A movement dedicated to applying neuroscience to traditional philosophical problems and using philosophical methods to illuminate issues in neuroscience began about twenty-five years ago. Results in neuroscience have affected how we see traditional areas of philosophical concern such as perception, belief-formation, and consciousness. There is an interesting interaction between some of the distinctive features of neuroscience and important general issues in the philosophy of science. And recent neuroscience has thrown up a few conceptual issues that philosophers are perhaps best trained (...) to deal with. After sketching the history of the movement, we explore the relationships between neuroscience and philosophy and introduce some of the specific issues that have arisen. (shrink)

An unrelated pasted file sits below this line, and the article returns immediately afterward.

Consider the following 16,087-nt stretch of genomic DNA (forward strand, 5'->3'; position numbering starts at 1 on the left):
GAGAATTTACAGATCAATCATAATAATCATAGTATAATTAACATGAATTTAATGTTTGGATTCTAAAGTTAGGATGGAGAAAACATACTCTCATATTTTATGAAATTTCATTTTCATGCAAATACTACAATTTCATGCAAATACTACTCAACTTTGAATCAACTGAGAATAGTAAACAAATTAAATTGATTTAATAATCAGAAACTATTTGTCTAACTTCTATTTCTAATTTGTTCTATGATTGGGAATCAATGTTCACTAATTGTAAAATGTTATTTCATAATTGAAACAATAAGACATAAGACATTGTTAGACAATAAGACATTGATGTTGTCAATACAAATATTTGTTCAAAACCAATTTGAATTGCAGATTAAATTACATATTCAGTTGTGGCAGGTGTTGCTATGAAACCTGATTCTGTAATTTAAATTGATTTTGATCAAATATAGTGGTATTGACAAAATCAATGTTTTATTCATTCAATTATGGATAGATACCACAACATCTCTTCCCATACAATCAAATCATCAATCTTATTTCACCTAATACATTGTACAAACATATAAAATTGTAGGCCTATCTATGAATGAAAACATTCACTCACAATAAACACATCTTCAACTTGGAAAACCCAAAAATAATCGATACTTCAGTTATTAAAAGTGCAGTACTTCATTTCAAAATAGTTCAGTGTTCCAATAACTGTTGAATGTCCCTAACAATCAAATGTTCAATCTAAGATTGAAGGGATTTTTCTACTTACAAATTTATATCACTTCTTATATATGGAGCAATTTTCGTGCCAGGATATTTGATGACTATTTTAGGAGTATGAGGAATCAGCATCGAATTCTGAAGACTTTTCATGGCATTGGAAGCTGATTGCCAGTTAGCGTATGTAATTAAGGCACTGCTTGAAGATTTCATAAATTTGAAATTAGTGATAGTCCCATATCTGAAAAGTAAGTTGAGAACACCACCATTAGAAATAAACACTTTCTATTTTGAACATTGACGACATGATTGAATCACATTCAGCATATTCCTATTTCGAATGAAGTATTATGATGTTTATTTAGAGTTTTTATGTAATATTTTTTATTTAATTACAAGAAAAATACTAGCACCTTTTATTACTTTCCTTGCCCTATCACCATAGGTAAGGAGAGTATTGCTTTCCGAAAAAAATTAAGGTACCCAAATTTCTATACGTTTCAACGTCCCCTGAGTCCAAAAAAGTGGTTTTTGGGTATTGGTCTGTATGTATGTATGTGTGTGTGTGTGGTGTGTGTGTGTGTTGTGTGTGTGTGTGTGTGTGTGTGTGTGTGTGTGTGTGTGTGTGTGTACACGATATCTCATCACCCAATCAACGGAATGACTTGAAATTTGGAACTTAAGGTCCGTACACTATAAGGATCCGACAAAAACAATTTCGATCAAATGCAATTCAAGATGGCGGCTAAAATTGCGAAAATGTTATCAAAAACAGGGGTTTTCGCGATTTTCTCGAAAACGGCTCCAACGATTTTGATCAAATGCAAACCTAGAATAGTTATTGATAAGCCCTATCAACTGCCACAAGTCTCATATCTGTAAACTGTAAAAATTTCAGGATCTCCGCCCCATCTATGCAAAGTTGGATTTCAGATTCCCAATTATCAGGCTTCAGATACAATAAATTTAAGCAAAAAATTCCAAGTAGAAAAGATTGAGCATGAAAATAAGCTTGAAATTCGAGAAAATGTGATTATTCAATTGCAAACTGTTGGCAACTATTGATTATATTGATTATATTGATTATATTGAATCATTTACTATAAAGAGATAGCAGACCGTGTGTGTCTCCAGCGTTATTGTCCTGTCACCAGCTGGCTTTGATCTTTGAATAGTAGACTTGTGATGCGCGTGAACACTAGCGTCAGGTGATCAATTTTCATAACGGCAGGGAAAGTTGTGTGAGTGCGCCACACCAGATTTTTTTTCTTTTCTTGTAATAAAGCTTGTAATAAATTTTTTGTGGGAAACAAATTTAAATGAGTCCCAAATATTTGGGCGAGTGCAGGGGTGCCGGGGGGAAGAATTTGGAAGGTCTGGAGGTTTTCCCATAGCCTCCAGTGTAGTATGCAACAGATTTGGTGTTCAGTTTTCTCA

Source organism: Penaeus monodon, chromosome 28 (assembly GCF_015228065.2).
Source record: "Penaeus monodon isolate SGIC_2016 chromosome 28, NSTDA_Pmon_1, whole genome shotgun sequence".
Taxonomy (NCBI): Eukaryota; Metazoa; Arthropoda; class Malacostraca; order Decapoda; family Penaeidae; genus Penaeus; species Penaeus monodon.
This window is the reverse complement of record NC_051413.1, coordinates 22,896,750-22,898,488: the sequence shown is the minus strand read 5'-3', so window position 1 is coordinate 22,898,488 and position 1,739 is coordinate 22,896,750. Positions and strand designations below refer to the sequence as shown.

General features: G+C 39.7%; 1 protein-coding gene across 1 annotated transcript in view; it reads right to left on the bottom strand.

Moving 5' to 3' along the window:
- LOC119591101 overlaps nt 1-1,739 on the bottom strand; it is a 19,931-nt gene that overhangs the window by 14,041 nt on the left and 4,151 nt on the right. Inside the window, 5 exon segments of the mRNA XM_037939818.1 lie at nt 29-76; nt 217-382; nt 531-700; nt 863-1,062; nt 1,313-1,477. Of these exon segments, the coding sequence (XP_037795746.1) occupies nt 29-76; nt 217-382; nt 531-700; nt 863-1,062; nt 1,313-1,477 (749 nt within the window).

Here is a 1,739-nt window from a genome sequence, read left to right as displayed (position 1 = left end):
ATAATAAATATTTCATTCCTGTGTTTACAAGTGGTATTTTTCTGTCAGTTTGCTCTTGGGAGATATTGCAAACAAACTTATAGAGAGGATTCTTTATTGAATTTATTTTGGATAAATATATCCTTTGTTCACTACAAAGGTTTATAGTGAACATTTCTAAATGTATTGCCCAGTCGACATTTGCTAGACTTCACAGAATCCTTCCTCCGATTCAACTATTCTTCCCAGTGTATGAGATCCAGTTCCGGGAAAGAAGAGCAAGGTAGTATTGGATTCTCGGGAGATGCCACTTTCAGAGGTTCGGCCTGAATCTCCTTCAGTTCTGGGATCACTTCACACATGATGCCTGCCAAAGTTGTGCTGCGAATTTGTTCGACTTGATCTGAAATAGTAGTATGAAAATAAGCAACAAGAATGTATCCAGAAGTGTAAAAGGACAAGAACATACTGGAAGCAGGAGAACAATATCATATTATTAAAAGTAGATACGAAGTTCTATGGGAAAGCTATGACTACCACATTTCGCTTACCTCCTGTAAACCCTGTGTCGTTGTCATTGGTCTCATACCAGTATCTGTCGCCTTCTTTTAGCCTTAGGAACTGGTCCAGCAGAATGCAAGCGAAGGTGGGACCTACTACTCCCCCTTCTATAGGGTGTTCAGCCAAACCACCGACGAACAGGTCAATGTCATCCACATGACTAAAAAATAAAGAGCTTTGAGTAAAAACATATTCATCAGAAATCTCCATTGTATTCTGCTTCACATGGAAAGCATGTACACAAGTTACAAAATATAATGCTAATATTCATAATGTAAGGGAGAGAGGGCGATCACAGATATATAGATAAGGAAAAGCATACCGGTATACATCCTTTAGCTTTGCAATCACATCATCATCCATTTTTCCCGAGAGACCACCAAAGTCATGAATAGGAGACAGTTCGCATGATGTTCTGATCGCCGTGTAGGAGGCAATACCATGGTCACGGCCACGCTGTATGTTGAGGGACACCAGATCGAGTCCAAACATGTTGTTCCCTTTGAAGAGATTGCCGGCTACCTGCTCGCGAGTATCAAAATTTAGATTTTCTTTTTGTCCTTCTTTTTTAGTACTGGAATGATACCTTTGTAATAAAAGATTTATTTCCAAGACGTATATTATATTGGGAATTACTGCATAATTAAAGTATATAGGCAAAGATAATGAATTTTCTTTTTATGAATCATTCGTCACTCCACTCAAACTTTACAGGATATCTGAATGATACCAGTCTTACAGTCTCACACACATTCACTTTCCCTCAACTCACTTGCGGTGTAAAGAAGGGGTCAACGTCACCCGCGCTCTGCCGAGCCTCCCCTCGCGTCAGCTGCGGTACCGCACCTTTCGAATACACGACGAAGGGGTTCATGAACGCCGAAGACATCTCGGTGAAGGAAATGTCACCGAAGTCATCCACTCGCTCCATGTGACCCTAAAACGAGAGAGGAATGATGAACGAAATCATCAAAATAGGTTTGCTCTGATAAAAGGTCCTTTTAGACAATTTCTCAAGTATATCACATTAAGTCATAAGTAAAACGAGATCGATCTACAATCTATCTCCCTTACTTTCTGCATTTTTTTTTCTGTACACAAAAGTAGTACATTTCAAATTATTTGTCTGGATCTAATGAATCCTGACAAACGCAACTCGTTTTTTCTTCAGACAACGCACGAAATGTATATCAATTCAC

My comments will focus on the issue of what, according to Gallagher and Zahavi (2008, hereafter G&Z; all references will be to this book unless otherwise noted), the phenomenological approach can contribute to the cognitive sciences (including cognitive neuroscience), one of their major themes. Toward the end of the paper, I will say something about a second major theme of theirs, the relationship of phenomenology to philosophy of mind. Conventional wisdom within cognitive science has it is that phenomenology is hostile (...) to the scientific study of human cognition. Hubert Dreyfus, a self-declared phenomenologist, writes works with titles such as What computers can’t do (1972) and What computers still can’t do (1992), both of which urge that the attempt to understand the mind as a computational information-processor, at any rate, is doomed to failure. Since the computational, information-processing model is the only remotely worked-out scientific model of cognition that we have, it is not too surprising that phenomenology and cognitive science have generally been viewed as being at loggerheads. (shrink)